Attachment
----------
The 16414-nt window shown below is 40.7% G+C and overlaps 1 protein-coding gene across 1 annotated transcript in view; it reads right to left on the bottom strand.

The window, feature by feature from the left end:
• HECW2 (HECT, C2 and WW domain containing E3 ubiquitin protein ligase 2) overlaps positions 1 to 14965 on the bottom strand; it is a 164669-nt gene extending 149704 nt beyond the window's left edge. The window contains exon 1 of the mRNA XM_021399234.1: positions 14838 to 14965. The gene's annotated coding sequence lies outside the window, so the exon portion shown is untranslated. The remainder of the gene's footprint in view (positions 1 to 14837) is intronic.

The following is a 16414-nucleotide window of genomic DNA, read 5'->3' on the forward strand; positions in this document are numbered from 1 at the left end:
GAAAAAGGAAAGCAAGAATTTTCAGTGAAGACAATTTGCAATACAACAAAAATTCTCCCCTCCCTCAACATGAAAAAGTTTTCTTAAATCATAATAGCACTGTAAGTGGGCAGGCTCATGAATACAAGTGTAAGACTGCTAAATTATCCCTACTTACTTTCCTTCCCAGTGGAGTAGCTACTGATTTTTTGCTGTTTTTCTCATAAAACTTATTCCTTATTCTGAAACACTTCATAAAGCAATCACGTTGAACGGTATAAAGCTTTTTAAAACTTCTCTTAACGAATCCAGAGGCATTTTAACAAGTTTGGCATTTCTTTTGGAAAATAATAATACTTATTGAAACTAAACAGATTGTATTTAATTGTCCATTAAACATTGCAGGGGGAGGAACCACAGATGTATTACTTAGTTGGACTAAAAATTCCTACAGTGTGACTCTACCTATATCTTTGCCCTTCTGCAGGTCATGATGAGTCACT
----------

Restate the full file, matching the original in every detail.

The 16414-nt window shown below is 40.7% G+C and overlaps 1 protein-coding gene across 1 annotated transcript in view; it reads right to left on the bottom strand.

The window, feature by feature from the left end:
• HECW2 (HECT, C2 and WW domain containing E3 ubiquitin protein ligase 2) overlaps positions 1 to 14965 on the bottom strand; it is a 164669-nt gene extending 149704 nt beyond the window's left edge. The window contains exon 1 of the mRNA XM_021399234.1: positions 14838 to 14965. The gene's annotated coding sequence lies outside the window, so the exon portion shown is untranslated. The remainder of the gene's footprint in view (positions 1 to 14837) is intronic.

The following is a 16414-nucleotide window of genomic DNA, read 5'->3' on the forward strand; positions in this document are numbered from 1 at the left end:
GAAAAAGGAAAGCAAGAATTTTCAGTGAAGACAATTTGCAATACAACAAAAATTCTCCCCTCCCTCAACATGAAAAAGTTTTCTTAAATCATAATAGCACTGTAAGTGGGCAGGCTCATGAATACAAGTGTAAGACTGCTAAATTATCCCTACTTACTTTCCTTCCCAGTGGAGTAGCTACTGATTTTTTGCTGTTTTTCTCATAAAACTTATTCCTTATTCTGAAACACTTCATAAAGCAATCACGTTGAACGGTATAAAGCTTTTTAAAACTTCTCTTAACGAATCCAGAGGCATTTTAACAAGTTTGGCATTTCTTTTGGAAAATAATAATACTTATTGAAACTAAACAGATTGTATTTAATTGTCCATTAAACATTGCAGGGGGAGGAACCACAGATGTATTACTTAGTTGGACTAAAAATTCCTACAGTGTGACTCTACCTATATCTTTGCCCTTCTGCAGGTCATGATGAGTCACT